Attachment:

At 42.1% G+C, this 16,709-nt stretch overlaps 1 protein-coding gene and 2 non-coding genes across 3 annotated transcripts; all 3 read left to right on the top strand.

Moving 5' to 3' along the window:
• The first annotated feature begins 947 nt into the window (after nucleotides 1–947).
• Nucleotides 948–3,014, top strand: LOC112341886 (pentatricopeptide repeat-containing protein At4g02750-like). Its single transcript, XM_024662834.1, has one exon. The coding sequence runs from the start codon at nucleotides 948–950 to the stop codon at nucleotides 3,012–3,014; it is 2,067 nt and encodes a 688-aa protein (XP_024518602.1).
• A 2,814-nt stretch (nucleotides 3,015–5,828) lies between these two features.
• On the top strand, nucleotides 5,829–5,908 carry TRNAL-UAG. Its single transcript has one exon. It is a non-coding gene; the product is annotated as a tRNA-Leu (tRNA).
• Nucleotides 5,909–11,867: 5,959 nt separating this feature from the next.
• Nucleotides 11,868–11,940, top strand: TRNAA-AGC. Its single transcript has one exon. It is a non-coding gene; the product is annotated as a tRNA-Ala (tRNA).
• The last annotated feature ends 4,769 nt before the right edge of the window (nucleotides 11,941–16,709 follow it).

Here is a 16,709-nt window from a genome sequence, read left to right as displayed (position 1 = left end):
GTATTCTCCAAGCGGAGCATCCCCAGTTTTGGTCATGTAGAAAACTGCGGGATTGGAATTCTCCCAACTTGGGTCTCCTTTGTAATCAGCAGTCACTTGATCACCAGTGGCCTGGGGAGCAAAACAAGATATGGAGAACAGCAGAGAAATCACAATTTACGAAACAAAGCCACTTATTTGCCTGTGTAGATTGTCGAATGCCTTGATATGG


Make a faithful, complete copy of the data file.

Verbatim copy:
At 42.1% G+C, this 16,709-nt stretch overlaps 1 protein-coding gene and 2 non-coding genes across 3 annotated transcripts; all 3 read left to right on the top strand.

Moving 5' to 3' along the window:
• The first annotated feature begins 947 nt into the window (after nucleotides 1–947).
• Nucleotides 948–3,014, top strand: LOC112341886 (pentatricopeptide repeat-containing protein At4g02750-like). Its single transcript, XM_024662834.1, has one exon. The coding sequence runs from the start codon at nucleotides 948–950 to the stop codon at nucleotides 3,012–3,014; it is 2,067 nt and encodes a 688-aa protein (XP_024518602.1).
• A 2,814-nt stretch (nucleotides 3,015–5,828) lies between these two features.
• On the top strand, nucleotides 5,829–5,908 carry TRNAL-UAG. Its single transcript has one exon. It is a non-coding gene; the product is annotated as a tRNA-Leu (tRNA).
• Nucleotides 5,909–11,867: 5,959 nt separating this feature from the next.
• Nucleotides 11,868–11,940, top strand: TRNAA-AGC. Its single transcript has one exon. It is a non-coding gene; the product is annotated as a tRNA-Ala (tRNA).
• The last annotated feature ends 4,769 nt before the right edge of the window (nucleotides 11,941–16,709 follow it).

Here is a 16,709-nt window from a genome sequence, read left to right as displayed (position 1 = left end):
GTATTCTCCAAGCGGAGCATCCCCAGTTTTGGTCATGTAGAAAACTGCGGGATTGGAATTCTCCCAACTTGGGTCTCCTTTGTAATCAGCAGTCACTTGATCACCAGTGGCCTGGGGAGCAAAACAAGATATGGAGAACAGCAGAGAAATCACAATTTACGAAACAAAGCCACTTATTTGCCTGTGTAGATTGTCGAATGCCTTGATATGG